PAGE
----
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Let me just start with a warning. Your freshwater experience gains you almost nothing in the way of saltwater. No offense intended, I have about 5 years freshwater experience and had no clue of SW requirements. I quickly realised that I knew nothing. SW is alot of work and personally I would reconsider your plans, IMO it wouldn't be worth the time and cost to just support a crab, but hey you may love the little guy. I spent more money on sand and rock in my 29G than I did last time I had the driveway redone! 8O

Live rock is pretty much exactly as it's name implies. Well the rock isn't alive but there are all kinds of life on and in the rock. bacteria/coraline algae/worms.......The same applies to live sand. Any sand or rock will eventually become live considering it has the correct inviroment to do so. These organisms are all part of the biological filter.

Yes that salt will work fine, DO NOT USE TABLE SALT!!!

what type of crab is it?

you may or maynot catch some slack from fellow enthusiasts for wanting to use fish for cycling. It's common for some to be upset by one of two reasons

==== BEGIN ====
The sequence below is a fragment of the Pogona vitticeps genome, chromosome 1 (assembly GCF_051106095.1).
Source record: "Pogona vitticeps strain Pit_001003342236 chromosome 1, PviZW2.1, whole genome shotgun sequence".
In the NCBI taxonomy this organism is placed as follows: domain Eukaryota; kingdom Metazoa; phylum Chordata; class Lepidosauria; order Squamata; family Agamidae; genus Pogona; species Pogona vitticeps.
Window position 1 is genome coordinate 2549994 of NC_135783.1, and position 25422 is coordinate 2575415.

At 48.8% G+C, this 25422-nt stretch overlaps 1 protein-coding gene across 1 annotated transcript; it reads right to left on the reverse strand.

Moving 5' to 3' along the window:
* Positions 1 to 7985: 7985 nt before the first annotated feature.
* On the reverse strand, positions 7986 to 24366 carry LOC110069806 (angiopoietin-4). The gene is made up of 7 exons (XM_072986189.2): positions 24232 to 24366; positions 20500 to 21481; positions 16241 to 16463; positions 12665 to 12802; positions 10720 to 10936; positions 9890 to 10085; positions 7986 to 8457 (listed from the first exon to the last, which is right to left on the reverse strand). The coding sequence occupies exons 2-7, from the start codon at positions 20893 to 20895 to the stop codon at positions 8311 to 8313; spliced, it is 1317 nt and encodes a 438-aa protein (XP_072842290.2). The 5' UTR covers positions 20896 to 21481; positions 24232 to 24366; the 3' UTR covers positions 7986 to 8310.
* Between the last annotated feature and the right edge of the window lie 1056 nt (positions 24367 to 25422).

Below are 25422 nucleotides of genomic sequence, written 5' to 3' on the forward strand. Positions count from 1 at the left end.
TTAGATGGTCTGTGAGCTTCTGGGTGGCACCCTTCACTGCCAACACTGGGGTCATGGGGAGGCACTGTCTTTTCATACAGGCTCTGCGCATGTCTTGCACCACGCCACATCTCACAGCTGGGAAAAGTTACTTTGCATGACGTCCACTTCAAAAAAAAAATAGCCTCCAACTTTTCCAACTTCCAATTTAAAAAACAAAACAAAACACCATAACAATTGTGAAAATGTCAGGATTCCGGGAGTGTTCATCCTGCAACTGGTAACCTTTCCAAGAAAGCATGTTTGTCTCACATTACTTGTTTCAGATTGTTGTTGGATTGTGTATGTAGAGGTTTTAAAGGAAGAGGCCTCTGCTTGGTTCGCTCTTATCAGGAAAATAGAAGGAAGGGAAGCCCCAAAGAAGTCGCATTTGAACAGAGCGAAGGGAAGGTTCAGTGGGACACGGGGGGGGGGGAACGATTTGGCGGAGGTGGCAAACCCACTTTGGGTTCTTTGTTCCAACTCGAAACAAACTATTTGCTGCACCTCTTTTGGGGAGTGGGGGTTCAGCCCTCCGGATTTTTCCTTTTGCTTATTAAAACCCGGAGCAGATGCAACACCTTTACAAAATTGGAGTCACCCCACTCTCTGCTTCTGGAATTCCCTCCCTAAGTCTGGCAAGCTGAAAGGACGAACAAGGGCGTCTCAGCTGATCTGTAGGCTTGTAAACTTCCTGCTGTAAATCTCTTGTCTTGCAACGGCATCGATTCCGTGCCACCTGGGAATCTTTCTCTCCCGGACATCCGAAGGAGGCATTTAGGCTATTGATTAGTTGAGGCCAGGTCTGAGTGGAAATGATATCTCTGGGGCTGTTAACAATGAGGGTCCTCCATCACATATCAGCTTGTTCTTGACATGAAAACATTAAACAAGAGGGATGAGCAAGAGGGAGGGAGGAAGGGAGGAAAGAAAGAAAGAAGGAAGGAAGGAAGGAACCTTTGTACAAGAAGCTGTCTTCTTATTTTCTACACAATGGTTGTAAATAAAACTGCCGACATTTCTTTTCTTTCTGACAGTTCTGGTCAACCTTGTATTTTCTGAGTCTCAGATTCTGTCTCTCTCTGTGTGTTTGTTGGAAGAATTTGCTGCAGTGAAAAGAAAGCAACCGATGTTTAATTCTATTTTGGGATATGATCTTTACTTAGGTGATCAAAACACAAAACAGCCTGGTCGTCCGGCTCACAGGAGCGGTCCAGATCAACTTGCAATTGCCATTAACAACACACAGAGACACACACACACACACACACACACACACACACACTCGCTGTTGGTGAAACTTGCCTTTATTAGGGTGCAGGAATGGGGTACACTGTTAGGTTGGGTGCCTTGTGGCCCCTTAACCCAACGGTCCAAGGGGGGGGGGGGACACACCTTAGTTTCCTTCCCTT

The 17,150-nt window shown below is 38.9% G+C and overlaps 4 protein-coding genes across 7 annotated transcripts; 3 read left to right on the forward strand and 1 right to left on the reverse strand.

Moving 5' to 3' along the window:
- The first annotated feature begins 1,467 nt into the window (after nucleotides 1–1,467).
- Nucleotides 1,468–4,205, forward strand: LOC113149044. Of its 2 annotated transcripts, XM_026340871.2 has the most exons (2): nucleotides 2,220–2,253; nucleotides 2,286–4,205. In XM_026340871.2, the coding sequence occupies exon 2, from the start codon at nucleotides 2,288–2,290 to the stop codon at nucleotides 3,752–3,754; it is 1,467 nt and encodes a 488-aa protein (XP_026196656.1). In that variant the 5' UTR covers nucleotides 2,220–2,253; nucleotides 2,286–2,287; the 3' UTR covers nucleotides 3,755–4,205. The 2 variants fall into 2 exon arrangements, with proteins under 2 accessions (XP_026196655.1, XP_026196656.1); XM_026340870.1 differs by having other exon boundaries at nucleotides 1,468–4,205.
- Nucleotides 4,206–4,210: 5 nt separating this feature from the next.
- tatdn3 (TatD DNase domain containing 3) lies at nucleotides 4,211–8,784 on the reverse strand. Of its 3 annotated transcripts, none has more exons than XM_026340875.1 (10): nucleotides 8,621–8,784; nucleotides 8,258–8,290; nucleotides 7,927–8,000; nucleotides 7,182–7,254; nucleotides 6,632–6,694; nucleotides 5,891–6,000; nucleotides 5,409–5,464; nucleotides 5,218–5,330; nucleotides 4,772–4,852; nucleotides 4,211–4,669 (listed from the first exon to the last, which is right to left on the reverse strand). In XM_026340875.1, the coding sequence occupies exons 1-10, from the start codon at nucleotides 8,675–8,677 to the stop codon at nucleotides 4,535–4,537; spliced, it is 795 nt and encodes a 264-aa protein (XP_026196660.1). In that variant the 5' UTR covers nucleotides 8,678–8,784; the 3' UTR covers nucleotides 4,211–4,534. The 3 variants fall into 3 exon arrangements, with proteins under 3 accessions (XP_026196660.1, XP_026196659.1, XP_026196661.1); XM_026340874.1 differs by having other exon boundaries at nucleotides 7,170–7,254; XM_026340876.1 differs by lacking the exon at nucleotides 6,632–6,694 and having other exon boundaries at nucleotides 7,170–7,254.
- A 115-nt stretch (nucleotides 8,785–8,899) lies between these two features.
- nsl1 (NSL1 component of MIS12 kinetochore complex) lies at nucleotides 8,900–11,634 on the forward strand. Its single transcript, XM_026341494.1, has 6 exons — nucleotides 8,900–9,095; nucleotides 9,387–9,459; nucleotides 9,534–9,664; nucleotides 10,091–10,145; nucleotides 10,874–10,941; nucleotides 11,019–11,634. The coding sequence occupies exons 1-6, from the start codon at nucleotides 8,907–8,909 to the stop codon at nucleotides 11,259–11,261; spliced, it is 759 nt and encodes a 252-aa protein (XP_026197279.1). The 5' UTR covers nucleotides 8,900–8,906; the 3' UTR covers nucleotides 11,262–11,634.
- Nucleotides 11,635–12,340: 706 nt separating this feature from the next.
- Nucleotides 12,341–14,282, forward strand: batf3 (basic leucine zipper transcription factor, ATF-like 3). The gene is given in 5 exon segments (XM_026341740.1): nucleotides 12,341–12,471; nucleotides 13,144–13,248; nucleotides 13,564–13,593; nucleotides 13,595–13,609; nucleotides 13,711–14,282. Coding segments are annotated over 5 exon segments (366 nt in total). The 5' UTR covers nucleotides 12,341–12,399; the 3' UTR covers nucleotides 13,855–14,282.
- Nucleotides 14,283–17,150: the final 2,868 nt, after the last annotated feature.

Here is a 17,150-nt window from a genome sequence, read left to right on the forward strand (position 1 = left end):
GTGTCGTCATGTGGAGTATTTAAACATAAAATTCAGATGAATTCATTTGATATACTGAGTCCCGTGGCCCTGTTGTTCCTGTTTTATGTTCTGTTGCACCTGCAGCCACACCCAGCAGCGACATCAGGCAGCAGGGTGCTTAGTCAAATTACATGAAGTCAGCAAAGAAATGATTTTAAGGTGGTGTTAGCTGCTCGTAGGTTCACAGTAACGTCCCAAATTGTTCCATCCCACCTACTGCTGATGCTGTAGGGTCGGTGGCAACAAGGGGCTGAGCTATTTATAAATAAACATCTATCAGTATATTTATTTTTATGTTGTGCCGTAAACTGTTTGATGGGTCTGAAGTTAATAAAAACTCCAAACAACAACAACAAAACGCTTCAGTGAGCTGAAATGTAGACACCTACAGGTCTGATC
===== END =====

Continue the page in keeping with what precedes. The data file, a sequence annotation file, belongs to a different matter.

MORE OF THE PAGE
1) adding fish to an uncycled aquarium puts it's life at risk
2) Many of these fish are pretty agressive and won't play well with others. So you are buying a fish that you will probably just pitch aside later on.

GL with what you decide. Just remember that patience is a virtue in the SW hobby.
research research and research some more. Theres hundreds of DONT'S for SW that were DO's for freshwater. Don't buy anything or add anything to the tank until you know the consequences.

For a reference, search the net for converting a freshwater to saltwater. You'll find alot of info that you'll prob miss out on by just searching for SW

HTH
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Old 08-31-2003, 04:45 PM   #3
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Thanks for the advice and warning. I figured SW is a lot more expensive than FW, and FW was more costly than I had thought.